Duchy of Saint Sava

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Duchy of Saint Sava
војводство Светог Саве
Ottoman vassal (1435–1444)
Aragonese vassal (1444–1466)
Ottoman vassal (1469–1483)
of present-day Herzegovina

1435–1483

Coat of arms of Herzegovina

Coat of arms

Location of Herzegovina
War in Zeta (1441–1444). Duchy of Stephen Vukcic Kosaca annexed Upper Zeta. Conquered the city of Bar, with the fortress (now Old Bar) in Lower Zeta.
Historical era Medieval
 -  Start of rule 1435
 -  Disestablished 1483
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Duchy of Saint Sava (Latin: Ducatus Sancti Sabae,[1] Bosnian and Croatian: Voјvodstvo Svetog Save, Serbian Cyrillic: војводство Светог Саве[2][3][4][5][6]) was a late medieval statelet which existed amid the Ottoman conquest of the Balkans. It was ruled by Stjepan Vukčić and his son Vladislav, of the Kosača noble family, and included parts of modern-day Bosnia & Herzegovina, Croatia, Montenegro and Serbia.

Stjepan titled himself "Vojvoda of Saint Sava", after the first Serbian Archbishop, Saint Sava. Vojvoda in German translation is Herzog ("duke"), and this would later give the name to the present-day region of Herzegovina, as the Ottomans used Hersek Sancağı ("Sanjak of the Herzog") for the province which was transformed into an Ottoman sanjak.[7]

Background[edit]

Further information: Kingdom of Bosnia

History[edit]

In a document sent to Holy Roman Emperor Frederick III on 20 January 1448, Stephen Vukčić Kosača styled himself "Vojvoda (duke, herzog) of Saint Sava" (Vojvoda svetog Save), "lord of Hum and Primorje" (gospodar Humski i Primorski), and "Grand Duke", and forced the Bosnian kingdom to recognize him as such.[8][9] The title "Vojvoda of Saint Sava" had considerable public relations value, because Sava's relics, which were located in Mileševa, were consider miracle-working by people of all Christian faiths in the region.[10]

On 15 February 1444, Stephen signed a treaty with Alfonso V, King of Aragon and Naples, becoming his vassal in exchange for the king's help against Stjepan's enemies, namely King Stephen Thomas of Bosnia, Duke Ivaniš Pavlović and the Republic of Venice. In the same treaty Stjepan promised to pay regular tribute to Alfonso instead of his tribute to the Ottoman sultan, which he had done up until then.[11]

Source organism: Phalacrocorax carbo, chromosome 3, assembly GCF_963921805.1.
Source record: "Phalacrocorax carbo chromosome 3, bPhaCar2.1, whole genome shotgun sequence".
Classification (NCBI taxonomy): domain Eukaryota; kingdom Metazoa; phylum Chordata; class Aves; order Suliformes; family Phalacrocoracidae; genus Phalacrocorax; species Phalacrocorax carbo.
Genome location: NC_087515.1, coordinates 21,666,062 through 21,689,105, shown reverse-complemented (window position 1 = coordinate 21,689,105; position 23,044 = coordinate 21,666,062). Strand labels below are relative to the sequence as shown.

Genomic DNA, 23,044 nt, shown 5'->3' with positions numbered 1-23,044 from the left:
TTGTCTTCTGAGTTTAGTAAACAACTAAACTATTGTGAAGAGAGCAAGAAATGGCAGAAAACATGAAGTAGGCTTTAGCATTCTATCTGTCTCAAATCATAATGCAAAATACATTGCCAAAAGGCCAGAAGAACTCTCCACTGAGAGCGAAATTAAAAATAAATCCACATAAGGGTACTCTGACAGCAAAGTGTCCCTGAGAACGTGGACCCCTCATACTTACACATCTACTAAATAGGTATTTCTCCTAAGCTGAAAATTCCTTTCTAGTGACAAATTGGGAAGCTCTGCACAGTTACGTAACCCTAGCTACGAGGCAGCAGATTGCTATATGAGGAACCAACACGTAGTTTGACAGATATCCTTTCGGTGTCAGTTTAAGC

Stjepan Vukčić died in 1466, and was succeeded by his eldest son Vladislav Hercegović. In 1482 he was overpowered by Ottoman forces led by Stjepan Vukčić's youngest son, Hersekli Ahmed Pasha, who converted to Islam prior to that. In the Ottoman Empire, Herzegovina was organized as a province (sanjak) within the state (pashaluk) of Bosnia.

Stjepan founded the Serbian Orthodox Zagrađe Monastery near his realm's seat in Herceg Novi, modern-day Montenegro, and the Savina Monastery, also near Herceg Novi.

Rulers[edit]

See also[edit]

References[edit]

  1. ^ Caroli Du Fresne domini Du Cange Illyricum vetus & novum, siue, Historia..., p. 126
  2. ^ Vasa Čubrilović, Vojne krajine u jugoslovenskim zemljama u novom veku do Karlovačkog mira 1699: zbornik radova sa naučnog skupa održanog 24. i 25. aprila 1986
  3. ^ Nebojša Damnjanović, Vladimir Merenik, The first Serbian uprising and the restoration of the Serbian state, p. 21
  4. ^ Mavro Orbini, Franjo Šanjek, Kraljevstvo Slavena, p. 441
  5. ^ http://www.srpskenovinecg.com/broj003/4651-vasko-kostic
  6. ^ Епархија Захумско-Херцеговачка и Приморска
  7. ^ p. 44
  8. ^ page 756
  9. ^ "Duke+of+Saint+Sava" The Danube-Aegean waterway project: a paper
  10. ^ Fine, John Van Antwerp (1994). The Late Medieval Balkans: A Critical Survey from the Late Twelfth Century to the Ottoman Conquest. University of Michigan Press. p. 578. ISBN 0-472-08260-4, 9780472082605.
  11. ^ Momčilo Spremić, Balkanski vazali kralja Alfonsa Aragonskog, Prekinut uspon, Beograd 2005, pp. 355–358

External links[edit]